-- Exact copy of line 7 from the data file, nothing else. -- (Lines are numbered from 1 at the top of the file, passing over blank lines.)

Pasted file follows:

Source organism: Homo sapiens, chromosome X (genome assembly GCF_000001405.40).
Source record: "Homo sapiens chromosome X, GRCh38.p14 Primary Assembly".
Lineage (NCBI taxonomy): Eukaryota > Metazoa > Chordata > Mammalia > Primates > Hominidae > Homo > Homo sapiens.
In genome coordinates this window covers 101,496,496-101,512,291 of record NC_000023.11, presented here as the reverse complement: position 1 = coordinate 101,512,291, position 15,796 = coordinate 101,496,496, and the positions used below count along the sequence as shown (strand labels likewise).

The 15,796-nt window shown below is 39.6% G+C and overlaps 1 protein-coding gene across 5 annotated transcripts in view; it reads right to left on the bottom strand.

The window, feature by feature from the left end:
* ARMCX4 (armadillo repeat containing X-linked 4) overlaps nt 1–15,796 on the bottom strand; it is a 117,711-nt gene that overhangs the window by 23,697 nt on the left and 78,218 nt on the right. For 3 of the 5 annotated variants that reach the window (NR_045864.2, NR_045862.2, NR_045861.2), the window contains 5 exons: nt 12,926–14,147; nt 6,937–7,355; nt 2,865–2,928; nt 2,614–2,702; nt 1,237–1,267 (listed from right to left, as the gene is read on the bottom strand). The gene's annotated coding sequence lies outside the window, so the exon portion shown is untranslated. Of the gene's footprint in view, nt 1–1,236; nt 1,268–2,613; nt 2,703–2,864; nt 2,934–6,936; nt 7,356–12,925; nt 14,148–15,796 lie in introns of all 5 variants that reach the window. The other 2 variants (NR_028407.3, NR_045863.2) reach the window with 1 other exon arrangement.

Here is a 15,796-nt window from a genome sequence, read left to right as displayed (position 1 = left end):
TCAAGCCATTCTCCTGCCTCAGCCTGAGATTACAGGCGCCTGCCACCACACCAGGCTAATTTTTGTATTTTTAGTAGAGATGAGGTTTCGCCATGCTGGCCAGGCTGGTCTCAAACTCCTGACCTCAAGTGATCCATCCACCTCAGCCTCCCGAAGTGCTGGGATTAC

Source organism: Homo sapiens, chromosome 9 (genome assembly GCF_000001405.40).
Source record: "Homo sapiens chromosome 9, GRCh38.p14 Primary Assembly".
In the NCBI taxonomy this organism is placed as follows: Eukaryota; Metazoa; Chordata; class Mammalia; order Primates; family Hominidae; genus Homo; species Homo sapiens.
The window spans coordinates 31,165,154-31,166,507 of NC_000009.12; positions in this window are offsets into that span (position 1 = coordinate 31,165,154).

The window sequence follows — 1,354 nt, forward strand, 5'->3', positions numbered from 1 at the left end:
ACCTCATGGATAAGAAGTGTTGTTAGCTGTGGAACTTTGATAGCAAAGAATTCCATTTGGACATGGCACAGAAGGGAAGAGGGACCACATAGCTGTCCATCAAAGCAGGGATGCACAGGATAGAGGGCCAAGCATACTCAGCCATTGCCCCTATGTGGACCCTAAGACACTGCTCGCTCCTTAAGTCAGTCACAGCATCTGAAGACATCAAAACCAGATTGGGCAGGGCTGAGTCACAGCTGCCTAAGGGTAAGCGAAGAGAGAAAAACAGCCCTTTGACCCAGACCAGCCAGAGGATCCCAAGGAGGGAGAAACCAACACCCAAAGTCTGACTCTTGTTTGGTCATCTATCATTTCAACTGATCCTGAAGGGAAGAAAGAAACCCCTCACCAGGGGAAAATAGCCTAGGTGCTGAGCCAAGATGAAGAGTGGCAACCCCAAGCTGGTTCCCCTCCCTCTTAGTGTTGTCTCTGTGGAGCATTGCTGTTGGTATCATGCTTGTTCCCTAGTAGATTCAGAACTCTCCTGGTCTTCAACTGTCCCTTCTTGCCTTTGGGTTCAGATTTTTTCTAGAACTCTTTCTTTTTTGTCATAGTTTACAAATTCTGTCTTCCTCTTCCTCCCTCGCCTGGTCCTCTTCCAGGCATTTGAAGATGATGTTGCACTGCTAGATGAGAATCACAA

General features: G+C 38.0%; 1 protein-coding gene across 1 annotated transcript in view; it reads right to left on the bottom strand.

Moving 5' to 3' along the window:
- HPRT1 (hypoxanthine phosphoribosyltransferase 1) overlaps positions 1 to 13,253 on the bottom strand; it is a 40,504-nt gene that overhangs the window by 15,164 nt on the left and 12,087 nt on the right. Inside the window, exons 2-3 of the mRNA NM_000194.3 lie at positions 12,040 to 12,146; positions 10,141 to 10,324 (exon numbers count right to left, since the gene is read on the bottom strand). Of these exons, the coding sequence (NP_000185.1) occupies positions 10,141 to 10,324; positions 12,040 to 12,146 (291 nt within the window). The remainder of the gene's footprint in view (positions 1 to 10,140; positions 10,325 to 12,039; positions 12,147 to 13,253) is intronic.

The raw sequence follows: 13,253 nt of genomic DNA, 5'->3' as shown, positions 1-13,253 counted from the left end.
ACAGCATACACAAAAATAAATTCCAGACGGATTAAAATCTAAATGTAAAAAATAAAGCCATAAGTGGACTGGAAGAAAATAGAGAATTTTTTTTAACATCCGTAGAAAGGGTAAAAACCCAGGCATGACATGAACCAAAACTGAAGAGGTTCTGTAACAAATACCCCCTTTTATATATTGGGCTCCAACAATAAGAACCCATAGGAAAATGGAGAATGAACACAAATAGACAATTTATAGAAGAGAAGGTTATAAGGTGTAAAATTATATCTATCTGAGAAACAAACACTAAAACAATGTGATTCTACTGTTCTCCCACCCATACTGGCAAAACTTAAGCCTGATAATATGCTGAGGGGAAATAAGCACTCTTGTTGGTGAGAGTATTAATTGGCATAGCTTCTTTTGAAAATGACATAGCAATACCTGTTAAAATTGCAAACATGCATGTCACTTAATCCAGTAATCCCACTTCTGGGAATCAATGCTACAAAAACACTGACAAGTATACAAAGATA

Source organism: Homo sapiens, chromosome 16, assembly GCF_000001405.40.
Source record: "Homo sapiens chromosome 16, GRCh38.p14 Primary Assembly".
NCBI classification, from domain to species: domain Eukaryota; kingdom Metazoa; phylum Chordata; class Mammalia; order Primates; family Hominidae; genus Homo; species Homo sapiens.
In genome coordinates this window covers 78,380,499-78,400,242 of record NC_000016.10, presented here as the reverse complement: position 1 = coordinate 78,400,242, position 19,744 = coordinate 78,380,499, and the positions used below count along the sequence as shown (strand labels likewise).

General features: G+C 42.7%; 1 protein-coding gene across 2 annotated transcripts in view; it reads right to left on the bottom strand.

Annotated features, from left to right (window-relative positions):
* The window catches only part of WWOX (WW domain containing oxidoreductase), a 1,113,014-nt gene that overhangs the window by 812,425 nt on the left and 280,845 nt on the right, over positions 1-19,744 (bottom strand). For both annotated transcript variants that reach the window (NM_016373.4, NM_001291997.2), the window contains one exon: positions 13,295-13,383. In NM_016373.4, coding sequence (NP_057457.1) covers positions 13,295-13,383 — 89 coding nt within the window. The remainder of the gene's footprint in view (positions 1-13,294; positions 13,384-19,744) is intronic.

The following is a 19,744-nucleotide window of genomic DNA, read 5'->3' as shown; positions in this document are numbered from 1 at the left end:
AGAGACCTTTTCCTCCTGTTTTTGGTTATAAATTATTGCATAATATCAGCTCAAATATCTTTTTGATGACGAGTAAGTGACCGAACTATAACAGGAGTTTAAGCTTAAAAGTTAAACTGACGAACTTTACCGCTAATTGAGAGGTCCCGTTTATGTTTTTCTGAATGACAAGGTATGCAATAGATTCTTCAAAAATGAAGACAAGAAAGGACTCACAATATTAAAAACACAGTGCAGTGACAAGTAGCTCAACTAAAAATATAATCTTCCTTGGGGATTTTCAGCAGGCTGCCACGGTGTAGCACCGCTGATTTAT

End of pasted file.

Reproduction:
* ARMCX4 (armadillo repeat containing X-linked 4) overlaps nt 1–15,796 on the bottom strand; it is a 117,711-nt gene that overhangs the window by 23,697 nt on the left and 78,218 nt on the right. For 3 of the 5 annotated variants that reach the window (NR_045864.2, NR_045862.2, NR_045861.2), the window contains 5 exons: nt 12,926–14,147; nt 6,937–7,355; nt 2,865–2,928; nt 2,614–2,702; nt 1,237–1,267 (listed from right to left, as the gene is read on the bottom strand). The gene's annotated coding sequence lies outside the window, so the exon portion shown is untranslated. Of the gene's footprint in view, nt 1–1,236; nt 1,268–2,613; nt 2,703–2,864; nt 2,934–6,936; nt 7,356–12,925; nt 14,148–15,796 lie in introns of all 5 variants that reach the window. The other 2 variants (NR_028407.3, NR_045863.2) reach the window with 1 other exon arrangement.